**A Goodreads Choice Awards Nomination for Best History & Biography**
**An NPR Book We Love**
A race-against-the-clock narrative that finally illuminates a history-changing event: the IRA’s attempt to assassinate Margaret Thatcher and the epic manhunt that followed.
A bomb planted by the Irish Republican Army exploded at 2:54 a.m. on October 12, 1984. It was the last day of the Conservative Party Conference at the Grand Hotel in the coastal town of Brighton, England. Rooms were obliterated, dozens of people wounded, five killed. Prime Minister Margaret Thatcher was in her suite when the explosion occurred; had she been just a few feet in another direction, flying tiles and masonry would have sliced her to ribbons. As it was, she survived—and history changed.
There Will Be Fire is the gripping story of how the IRA came astonishingly close to killing Thatcher, in the most spectacular attack ever linked to the Northern Ireland Troubles. Journalist Rory Carroll reveals the long road to Brighton, the hide-and-seek between the IRA and British security services, the planting of the bomb itself, and the painstaking search for clues and suspects afterward.
In There Will Be Fire, Carroll draws on his own interviews and original reporting, reveals new information, and weaves together previously unconnected threads. There Will Be Fire is journalistic nonfiction that reads like a thriller, propelled by a countdown to detonation.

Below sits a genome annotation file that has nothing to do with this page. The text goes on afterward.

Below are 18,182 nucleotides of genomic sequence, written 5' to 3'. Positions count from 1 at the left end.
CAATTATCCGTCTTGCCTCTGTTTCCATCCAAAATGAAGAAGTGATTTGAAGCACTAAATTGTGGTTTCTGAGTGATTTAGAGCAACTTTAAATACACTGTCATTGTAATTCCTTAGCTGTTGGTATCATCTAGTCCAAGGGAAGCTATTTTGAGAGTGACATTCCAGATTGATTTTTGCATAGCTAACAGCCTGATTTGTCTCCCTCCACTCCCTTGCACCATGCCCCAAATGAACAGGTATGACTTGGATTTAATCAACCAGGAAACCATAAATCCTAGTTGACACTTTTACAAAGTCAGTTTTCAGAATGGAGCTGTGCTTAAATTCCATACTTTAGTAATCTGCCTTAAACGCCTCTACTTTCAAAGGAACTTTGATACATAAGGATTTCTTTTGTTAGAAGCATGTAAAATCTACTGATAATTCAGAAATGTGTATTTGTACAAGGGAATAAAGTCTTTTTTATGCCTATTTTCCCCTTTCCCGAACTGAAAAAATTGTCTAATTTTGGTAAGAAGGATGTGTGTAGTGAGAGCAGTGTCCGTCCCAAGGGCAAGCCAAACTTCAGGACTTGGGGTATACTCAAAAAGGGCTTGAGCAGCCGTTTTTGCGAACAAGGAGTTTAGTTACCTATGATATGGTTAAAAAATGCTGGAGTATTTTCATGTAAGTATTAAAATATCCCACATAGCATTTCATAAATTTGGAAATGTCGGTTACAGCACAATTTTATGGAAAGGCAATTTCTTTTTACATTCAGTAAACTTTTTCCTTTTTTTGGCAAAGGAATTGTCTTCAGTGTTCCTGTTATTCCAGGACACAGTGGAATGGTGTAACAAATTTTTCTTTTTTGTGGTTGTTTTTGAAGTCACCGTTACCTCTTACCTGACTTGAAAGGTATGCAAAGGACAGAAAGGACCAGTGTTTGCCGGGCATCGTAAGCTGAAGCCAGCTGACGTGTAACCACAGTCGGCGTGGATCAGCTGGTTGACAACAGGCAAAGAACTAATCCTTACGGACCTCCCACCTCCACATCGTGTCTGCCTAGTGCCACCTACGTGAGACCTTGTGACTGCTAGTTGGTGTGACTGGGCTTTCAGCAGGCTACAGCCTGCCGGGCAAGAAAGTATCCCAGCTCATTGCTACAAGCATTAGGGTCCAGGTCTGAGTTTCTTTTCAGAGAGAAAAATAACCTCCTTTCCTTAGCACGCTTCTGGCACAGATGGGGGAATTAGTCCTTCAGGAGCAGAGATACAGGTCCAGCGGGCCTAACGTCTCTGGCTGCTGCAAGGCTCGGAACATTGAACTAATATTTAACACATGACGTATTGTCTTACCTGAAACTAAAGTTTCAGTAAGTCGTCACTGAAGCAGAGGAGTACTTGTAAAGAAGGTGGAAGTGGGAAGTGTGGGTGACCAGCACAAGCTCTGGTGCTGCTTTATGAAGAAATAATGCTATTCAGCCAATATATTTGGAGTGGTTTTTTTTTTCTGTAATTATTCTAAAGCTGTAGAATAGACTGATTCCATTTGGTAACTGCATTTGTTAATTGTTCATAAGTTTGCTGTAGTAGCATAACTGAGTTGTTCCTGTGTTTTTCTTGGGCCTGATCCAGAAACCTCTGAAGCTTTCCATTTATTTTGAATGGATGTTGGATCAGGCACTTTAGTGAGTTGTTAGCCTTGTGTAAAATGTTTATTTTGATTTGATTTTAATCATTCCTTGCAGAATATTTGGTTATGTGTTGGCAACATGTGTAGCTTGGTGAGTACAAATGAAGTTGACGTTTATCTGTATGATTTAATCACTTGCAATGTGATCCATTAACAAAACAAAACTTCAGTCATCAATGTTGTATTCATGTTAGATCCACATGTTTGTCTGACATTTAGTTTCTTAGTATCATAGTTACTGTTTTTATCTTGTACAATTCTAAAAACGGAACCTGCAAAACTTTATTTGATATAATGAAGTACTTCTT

Carroll (Comandante: Hugo Chavez's Venezuela), the Guardian's Ireland correspondent, recreates a real-life Day of the Jackal in this sterling account of a 1984 plot to assassinate British prime minister Margaret Thatcher. Drawing on more than 100 interviews with "former IRA members, police detectives, bomb disposal experts, politicians, officials, and friends and relatives of key players," as well as other sources, Carroll vividly describes the attack, which involved an Irish Republican Army operative placing a bomb at the Brighton, England, hotel where Thatcher was staying during a Conservative Party conference. The explosive was smuggled into the hotel and detonated by Patrick Magee, who, despite being on the radar of numerous security agencies for more than a decade, was able to check into the hotel and plant the bomb that came disturbingly close to killing Thatcher; five others died and more than 30 were wounded in the explosion. Carroll gives the definitive account of this terror attack, delving into the security lapses and placing the events in a larger geopolitical context: "For want of two minutes, or a few feet, history could have turned, and with it the fate of Northern Ireland, Thatcherism, and the Cold War." This is must reading for anyone interested in the history of the Troubles.